Rest and reduce activities that worsen the pain to allow the plantar fascia to heal.

Apply ice packs to the affected area several times a day to reduce inflammation and relieve pain.

Perform stretching exercises for the calf muscles and plantar fascia to alleviate tension and promote healing.

Wear supportive footwear with good arch support and cushioning to reduce strain on the plantar fascia.

Consider using orthotic devices, such as shoe inserts or custom-made orthotics, to provide additional support and relieve pressure on the plantar fascia.

Use night splints to keep the foot and calf stretched during sleep, which can help reduce morning pain and stiffness.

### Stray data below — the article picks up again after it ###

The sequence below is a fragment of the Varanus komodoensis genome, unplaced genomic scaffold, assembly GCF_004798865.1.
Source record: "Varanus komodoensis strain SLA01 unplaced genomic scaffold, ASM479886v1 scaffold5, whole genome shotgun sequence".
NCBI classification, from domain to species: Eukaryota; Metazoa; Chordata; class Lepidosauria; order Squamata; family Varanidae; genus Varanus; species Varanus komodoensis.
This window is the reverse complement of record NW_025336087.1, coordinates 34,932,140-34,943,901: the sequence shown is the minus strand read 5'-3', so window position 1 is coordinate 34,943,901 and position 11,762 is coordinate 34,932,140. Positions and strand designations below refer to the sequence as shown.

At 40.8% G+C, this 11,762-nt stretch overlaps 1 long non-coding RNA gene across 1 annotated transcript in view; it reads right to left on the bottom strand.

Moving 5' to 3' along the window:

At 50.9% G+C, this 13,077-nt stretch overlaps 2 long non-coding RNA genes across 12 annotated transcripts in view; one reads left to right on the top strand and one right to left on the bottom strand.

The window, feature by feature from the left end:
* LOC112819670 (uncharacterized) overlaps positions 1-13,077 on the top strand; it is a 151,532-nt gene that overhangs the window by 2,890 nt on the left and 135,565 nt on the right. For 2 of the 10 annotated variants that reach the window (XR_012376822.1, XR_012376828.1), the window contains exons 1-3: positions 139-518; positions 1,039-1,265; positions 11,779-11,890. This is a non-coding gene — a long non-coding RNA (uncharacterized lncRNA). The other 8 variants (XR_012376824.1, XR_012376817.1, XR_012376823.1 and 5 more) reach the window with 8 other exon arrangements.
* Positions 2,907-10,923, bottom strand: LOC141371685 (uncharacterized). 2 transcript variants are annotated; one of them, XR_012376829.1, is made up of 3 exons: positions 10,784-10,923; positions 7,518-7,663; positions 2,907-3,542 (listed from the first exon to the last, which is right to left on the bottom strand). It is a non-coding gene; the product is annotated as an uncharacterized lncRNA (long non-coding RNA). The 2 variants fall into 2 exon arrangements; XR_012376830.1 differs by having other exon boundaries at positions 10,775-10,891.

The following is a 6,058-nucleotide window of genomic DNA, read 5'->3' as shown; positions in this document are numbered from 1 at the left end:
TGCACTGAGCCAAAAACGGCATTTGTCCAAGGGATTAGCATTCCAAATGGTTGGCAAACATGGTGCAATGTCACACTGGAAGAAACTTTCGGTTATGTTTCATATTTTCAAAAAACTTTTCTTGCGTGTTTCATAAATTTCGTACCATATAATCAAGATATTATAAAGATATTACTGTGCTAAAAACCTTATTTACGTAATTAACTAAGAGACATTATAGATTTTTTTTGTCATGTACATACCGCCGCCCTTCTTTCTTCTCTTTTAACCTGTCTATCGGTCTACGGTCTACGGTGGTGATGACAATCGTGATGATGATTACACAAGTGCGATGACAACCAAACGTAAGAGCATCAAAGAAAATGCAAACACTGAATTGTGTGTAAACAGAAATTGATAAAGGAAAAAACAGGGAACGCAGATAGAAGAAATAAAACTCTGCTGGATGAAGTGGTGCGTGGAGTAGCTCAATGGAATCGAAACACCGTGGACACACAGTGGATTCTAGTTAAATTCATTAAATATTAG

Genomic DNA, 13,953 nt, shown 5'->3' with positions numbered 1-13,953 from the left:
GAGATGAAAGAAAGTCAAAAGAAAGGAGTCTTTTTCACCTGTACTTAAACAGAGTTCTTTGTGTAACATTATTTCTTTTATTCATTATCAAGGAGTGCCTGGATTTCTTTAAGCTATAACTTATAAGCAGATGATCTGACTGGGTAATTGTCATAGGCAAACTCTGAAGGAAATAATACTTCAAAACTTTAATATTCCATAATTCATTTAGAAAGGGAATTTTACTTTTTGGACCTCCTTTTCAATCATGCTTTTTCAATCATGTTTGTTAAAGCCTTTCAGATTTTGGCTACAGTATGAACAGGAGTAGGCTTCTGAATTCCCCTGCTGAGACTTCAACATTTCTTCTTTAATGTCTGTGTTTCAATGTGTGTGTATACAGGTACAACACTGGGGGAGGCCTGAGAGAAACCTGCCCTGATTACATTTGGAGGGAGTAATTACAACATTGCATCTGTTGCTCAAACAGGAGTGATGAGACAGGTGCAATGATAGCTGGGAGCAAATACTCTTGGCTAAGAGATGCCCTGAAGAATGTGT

Seek physical therapy for specific exercises, manual therapy, and techniques to alleviate pain, improve flexibility, and strengthen the foot and lower leg muscles.

Take over-the-counter nonsteroidal anti-inflammatory drugs (NSAIDs) like ibuprofen or naproxen to reduce pain and inflammation (consult a healthcare professional before taking any medication).

Consider extracorporeal shockwave therapy (ESWT), which uses shockwaves to stimulate healing in the plantar fascia when conservative treatments have been ineffective.

Corticosteroid injections may be used in certain cases to reduce pain and inflammation, but these are generally used sparingly due to potential side effects and the risk of weakening the plantar fascia.

In severe cases where conservative treatments fail, surgery may be an option to release the plantar fascia or remove bone spurs.